The best books aren't necessarily adapted into the best films. Despite their similarities, film, as well as literature, are different genres that can require different approaches to communicate the very same tale effectively. It’s sounds obvious, but unlike books, movies must rely only on images and conversation to communicate their narratives or risk exhausting the audience with explanatory narration.

Different types of media are, obviously, different types of media. A book isn't the same as a film, and a comic isn't the same as a television show. What happens on paper might not always work on a screen, and there are some things someone can read about but not see. When you're modifying something, changes are unavoidable.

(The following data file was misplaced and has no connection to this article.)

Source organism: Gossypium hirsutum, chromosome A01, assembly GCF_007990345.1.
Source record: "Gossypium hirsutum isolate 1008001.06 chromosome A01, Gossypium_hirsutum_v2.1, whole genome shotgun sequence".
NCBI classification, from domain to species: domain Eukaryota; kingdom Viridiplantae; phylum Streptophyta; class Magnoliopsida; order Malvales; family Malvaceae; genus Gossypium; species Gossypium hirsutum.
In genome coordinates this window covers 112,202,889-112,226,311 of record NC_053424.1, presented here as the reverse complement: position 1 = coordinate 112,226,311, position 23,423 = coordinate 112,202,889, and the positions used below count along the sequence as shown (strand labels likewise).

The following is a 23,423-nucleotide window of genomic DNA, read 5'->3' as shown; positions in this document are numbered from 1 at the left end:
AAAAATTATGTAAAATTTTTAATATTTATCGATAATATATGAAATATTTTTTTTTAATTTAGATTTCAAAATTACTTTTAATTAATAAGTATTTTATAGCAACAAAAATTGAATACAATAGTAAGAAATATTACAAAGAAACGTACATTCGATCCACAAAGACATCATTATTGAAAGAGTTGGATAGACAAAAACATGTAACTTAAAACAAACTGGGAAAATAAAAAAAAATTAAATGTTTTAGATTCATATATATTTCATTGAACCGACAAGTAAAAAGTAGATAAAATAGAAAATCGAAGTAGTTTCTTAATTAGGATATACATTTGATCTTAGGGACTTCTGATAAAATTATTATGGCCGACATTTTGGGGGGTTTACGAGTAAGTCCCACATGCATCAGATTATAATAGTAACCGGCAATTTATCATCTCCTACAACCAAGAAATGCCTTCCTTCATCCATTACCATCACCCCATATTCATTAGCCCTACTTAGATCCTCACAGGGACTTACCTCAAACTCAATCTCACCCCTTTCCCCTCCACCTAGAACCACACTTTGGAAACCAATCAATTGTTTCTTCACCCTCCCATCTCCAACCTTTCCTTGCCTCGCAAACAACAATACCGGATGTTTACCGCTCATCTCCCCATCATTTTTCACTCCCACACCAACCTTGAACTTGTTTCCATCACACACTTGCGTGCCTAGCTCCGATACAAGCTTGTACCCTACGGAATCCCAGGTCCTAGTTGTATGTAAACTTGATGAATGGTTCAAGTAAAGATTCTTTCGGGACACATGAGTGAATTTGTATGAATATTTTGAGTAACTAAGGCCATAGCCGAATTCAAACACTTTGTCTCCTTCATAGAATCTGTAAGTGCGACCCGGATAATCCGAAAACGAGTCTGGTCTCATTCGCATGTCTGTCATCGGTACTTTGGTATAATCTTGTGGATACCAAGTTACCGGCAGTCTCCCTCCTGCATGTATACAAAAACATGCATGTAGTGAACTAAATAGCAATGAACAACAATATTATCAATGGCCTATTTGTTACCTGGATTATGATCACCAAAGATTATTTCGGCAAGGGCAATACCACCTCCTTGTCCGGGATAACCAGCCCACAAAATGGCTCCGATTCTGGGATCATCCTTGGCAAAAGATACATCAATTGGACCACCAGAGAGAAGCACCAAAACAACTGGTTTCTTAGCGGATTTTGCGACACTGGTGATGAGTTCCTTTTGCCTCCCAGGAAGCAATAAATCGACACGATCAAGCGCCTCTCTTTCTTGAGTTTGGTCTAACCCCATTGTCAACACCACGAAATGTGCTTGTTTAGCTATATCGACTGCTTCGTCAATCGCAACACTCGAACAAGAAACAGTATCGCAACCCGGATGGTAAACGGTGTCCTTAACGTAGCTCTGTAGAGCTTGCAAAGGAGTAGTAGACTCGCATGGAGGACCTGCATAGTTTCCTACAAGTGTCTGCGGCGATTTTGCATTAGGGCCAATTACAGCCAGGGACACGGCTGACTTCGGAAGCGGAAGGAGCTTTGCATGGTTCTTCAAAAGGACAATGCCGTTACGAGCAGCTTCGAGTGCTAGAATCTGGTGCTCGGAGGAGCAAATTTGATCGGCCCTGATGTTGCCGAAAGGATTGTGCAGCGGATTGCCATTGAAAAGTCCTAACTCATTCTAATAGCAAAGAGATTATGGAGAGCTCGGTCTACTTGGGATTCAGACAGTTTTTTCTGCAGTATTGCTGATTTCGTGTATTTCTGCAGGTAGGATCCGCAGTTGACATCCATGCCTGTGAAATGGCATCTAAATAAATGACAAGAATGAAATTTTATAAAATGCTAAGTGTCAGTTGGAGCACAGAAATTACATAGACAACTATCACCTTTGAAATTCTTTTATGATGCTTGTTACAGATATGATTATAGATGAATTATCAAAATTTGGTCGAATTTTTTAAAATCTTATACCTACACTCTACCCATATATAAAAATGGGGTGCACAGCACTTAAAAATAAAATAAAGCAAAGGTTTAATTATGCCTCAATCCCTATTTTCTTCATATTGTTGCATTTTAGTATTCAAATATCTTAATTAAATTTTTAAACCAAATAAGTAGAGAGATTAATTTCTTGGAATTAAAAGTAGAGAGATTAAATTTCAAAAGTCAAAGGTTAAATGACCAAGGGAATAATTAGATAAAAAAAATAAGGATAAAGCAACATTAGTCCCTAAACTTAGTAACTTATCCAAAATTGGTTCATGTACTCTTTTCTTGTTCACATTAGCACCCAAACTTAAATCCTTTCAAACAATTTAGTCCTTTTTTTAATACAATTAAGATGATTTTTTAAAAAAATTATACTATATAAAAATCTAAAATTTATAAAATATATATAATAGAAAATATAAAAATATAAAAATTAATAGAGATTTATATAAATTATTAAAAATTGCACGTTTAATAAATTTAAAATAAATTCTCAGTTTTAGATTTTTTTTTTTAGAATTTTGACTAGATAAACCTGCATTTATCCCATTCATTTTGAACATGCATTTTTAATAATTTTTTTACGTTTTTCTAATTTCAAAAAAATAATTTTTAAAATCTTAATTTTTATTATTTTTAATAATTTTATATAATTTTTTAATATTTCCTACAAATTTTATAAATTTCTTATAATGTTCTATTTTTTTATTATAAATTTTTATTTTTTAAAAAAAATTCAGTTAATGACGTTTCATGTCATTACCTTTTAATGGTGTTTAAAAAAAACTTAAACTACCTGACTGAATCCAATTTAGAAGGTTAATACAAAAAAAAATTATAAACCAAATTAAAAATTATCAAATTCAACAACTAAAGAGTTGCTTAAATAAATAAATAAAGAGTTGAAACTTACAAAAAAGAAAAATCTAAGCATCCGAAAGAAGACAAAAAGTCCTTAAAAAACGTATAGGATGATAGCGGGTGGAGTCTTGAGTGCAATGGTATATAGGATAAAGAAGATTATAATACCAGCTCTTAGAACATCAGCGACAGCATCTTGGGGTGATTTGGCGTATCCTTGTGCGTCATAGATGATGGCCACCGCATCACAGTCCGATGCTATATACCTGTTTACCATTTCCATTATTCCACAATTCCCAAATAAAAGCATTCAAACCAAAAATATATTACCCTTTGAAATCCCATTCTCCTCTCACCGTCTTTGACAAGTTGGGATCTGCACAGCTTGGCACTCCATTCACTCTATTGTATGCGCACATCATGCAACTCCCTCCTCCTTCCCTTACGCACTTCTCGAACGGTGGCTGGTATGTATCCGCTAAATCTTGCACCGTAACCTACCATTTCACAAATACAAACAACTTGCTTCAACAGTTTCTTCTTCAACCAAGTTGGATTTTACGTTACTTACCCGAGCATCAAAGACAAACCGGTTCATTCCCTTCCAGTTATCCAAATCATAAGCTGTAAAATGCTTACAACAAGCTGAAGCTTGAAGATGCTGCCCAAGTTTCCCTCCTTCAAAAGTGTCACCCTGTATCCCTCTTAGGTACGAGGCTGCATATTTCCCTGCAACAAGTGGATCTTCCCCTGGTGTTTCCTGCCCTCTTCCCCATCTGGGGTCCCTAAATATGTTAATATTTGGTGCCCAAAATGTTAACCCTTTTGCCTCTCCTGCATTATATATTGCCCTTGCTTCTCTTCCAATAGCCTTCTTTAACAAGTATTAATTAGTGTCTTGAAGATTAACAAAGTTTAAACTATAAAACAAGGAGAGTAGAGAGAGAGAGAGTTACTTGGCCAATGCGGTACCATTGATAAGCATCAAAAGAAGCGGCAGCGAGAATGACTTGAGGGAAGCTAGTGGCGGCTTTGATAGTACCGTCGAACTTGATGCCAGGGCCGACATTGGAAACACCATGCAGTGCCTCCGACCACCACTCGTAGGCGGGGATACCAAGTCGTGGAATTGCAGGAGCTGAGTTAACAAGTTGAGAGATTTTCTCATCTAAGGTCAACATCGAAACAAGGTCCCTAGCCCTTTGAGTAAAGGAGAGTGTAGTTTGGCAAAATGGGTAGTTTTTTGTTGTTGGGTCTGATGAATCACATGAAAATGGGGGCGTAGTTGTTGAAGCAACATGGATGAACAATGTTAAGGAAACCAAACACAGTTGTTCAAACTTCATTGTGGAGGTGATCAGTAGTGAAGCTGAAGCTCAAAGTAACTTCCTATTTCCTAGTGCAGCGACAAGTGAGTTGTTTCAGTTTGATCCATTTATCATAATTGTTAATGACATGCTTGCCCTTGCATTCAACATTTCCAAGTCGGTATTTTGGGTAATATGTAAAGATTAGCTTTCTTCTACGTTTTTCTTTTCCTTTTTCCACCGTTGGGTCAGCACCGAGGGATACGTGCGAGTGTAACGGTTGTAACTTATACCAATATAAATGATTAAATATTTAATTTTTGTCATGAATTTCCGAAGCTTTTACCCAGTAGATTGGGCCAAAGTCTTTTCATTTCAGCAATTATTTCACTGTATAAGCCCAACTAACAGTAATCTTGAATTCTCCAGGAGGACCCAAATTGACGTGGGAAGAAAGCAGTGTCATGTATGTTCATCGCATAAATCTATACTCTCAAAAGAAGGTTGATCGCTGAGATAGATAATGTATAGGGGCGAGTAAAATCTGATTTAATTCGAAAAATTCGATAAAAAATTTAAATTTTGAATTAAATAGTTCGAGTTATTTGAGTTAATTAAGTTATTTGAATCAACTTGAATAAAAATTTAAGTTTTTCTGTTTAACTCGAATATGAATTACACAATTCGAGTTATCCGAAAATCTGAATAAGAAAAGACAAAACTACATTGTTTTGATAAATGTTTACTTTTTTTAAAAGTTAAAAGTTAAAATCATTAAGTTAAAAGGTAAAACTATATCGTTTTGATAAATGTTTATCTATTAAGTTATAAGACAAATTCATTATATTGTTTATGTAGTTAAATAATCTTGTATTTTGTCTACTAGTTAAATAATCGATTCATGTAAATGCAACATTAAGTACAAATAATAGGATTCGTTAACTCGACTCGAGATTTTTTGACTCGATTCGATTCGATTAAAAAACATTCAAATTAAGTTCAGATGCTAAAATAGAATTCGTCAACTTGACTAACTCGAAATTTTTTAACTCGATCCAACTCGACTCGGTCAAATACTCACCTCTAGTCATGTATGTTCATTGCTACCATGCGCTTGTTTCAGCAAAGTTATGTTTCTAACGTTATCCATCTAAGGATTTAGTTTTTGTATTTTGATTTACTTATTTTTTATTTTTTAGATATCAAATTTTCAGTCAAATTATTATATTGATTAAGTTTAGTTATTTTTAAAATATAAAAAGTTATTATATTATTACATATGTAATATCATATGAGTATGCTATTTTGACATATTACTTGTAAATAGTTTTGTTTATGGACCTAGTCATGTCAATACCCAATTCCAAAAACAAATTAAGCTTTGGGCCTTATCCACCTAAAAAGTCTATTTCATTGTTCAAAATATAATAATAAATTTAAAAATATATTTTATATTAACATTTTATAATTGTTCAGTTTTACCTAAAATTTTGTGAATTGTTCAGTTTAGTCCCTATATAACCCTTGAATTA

Then there are these. Each of these adaptations treated the original work as a collection of ideas that didn’t need to be followed strictly— and it worked in some situations. However, you have to ask why they went to the trouble of obtaining the original rights first, don't you?

HOW TO TRAIN YOUR DRAGON The movie: Hiccup learns to ride Toothless. The books by Cressida Cowell: Toothless is tiny, and he rides on Hiccup. C
Source: Gique

THE BOYS The comic: The Boys work for the government - and they all have superpowers. The show: The Boys are an independent team of (mostly) regular p
Source: Screen Rant

WHO FRAMED ROGER RABBIT ROGER The book by Gary K. Wolf: Roger, a comic strip character, is murdered. The movie: Roger, a cartoon c
Source: Screen Rant

AVENGERS AGE OF ULTRON The Marvel comics: Ultron was created by Hank Pym, and his mind is based on Pym's brainwaves. The movie: Ultron is Tony Stark's
Source: CBR

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